IF |A| $\neq$ 0 then the equation has only trivial solution i.e all the variables are 0. hence it is the “only” and unique solution. Hence true.

For the 2^{nd} statement it should have one solution and not infinitely many solution. Hence false

For the last statement let’s take an example: x+y=1. Here we have 2 variables and 1 eq^n, unless and until we don't have one more equation we cannot determine the values of x and y uniquely. Hence true.

Q1 IF B=0 AND DETERMINENT OF A i.e |A| IS NOT EQUAL TO ZERO THEN IT MEANS UNIQUE SOLUTION??

If B=0, it means it is a homogeneous system of equations. And all have the trivial solution i.e. origin. Now if |A| $\neq$ 0, it means that all the vectors are independent and there exists just one solution i.e. the trivial solution. Hence, TRUE.

Q2 IF B NOT EQUAL TO 0 AND DETERMINENT OF A i.e |A| IS NOT EQUAL TO ZERO THEN IT MEANS INFINITE MANY SOLUTION SOLUTION?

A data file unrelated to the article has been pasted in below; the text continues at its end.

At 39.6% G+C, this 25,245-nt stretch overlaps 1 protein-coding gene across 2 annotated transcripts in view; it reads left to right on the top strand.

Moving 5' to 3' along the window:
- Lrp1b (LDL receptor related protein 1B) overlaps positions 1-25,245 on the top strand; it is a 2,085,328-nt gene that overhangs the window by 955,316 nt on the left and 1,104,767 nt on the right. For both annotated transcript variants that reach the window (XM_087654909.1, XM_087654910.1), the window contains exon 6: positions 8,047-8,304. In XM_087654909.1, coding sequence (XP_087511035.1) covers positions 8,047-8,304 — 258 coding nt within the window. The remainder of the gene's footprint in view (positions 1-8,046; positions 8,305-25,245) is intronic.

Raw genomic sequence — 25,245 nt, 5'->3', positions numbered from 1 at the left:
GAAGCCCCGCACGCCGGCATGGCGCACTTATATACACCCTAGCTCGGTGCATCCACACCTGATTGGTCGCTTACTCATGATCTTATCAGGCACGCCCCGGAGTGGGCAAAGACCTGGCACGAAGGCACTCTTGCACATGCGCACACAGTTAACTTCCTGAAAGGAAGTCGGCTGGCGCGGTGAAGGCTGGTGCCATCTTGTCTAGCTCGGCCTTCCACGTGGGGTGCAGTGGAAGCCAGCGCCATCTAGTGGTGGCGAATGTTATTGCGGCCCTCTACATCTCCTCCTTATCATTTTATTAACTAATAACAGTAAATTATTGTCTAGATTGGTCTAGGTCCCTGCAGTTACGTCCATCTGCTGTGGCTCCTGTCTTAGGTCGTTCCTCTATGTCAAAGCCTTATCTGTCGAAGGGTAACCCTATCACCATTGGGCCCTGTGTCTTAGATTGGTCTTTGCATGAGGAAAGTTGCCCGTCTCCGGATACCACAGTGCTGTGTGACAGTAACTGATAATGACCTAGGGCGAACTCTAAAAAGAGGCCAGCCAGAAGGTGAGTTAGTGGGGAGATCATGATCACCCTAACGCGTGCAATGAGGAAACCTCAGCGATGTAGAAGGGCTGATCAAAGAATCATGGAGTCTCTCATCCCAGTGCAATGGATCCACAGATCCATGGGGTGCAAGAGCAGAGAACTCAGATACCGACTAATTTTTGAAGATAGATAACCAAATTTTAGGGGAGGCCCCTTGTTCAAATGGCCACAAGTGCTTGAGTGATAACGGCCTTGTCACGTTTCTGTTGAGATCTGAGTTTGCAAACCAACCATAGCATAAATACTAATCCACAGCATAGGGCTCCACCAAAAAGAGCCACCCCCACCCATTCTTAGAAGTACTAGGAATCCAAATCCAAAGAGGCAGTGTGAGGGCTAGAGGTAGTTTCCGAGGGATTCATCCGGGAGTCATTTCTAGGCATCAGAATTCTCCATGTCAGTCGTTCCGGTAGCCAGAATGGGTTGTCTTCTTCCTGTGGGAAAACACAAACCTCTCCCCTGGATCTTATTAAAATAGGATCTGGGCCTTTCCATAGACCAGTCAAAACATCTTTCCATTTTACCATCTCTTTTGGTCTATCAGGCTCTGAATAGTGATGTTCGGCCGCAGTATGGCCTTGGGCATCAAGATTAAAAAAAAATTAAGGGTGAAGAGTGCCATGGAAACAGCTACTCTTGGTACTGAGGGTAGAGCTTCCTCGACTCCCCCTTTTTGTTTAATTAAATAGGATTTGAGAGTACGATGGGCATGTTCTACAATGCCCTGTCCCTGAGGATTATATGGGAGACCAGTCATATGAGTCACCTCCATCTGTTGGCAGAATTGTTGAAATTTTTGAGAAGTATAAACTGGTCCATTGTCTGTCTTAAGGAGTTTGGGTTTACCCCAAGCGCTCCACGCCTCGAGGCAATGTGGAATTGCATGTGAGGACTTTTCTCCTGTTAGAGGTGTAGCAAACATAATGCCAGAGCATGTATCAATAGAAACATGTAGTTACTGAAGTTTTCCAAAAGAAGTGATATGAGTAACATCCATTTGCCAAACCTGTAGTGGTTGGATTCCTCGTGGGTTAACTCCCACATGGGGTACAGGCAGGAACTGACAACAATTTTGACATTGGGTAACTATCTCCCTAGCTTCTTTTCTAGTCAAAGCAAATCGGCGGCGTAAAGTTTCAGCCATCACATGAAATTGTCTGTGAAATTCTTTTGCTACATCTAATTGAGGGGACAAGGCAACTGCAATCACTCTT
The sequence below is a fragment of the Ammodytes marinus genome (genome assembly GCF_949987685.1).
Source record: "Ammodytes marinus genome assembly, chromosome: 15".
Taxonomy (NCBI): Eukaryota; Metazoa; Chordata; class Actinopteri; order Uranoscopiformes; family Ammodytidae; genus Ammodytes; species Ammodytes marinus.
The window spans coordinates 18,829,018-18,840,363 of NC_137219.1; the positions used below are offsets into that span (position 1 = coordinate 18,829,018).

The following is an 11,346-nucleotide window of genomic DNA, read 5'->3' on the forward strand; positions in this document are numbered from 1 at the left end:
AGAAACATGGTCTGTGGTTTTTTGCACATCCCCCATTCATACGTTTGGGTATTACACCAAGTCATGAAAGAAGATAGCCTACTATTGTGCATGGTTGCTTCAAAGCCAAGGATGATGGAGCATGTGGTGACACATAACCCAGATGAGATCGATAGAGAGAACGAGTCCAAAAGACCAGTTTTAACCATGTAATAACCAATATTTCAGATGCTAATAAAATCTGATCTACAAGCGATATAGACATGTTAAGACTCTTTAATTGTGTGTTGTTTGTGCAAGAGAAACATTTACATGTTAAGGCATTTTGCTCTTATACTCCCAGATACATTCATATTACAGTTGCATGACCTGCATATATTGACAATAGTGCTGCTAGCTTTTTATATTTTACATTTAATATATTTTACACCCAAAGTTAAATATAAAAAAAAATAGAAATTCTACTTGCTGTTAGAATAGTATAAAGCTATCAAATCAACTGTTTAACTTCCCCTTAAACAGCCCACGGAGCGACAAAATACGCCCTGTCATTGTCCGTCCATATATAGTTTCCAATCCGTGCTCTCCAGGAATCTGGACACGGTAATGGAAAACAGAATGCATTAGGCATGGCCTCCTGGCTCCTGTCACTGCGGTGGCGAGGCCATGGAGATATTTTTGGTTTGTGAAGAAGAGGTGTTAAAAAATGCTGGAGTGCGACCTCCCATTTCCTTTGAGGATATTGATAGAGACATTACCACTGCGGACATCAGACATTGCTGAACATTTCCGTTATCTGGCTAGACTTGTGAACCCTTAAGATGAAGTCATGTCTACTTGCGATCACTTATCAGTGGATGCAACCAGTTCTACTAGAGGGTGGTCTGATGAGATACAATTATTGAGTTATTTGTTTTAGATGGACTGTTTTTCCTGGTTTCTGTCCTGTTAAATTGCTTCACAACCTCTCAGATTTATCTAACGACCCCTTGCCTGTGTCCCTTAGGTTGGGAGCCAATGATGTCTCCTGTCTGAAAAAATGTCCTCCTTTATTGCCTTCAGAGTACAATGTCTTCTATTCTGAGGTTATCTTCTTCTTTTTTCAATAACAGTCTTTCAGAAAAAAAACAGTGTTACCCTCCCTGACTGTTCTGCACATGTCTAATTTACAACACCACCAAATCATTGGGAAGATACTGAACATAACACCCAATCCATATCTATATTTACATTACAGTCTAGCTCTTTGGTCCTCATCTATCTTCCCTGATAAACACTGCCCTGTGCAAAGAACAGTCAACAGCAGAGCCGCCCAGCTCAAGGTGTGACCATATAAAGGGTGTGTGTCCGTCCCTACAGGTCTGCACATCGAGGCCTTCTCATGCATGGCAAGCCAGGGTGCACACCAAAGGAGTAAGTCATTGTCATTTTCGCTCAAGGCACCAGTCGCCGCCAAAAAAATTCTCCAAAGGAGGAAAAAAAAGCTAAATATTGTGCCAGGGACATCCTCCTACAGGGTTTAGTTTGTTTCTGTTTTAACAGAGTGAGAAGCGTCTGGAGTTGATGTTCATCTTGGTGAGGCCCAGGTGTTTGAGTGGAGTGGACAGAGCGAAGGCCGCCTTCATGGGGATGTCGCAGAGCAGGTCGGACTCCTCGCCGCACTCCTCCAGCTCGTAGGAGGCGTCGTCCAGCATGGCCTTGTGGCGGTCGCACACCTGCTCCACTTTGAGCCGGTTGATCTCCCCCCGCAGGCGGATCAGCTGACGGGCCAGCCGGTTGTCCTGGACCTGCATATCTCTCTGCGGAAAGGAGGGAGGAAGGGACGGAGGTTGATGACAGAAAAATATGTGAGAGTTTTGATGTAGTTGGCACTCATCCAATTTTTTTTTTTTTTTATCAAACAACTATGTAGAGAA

If B $\neq$0, it means a non-homogeneous system of equations. If |A| $\neq$ 0, then it means that it has a unique solution as all the vectors are independent and they will intersect at just one unique point. Hence, FALSE.

Q3 IF B IS NOT EQUAL TO 0 AND M<N THEN IT MEANS NO UNIQUE SOLUTION??

Again a non-homogeneous system of equations. If M<n, then definitely Rank(A|b) < number of variables. Now either infinite solutions exists (if Rank(A)==Rank(A|b)) or no solution exists ((if Rank(A)<Rank(A|b)).

In simple terms, if for 3 unknowns i give you 2x+3y+4z=5 and 3x+2y+z=9, then by putting different values of one variable you will get infinite solutions. But if give x+y+z = 1 and x+y+z=2, then obviously this is not possible and hence no solution exists. Hence, TRUE.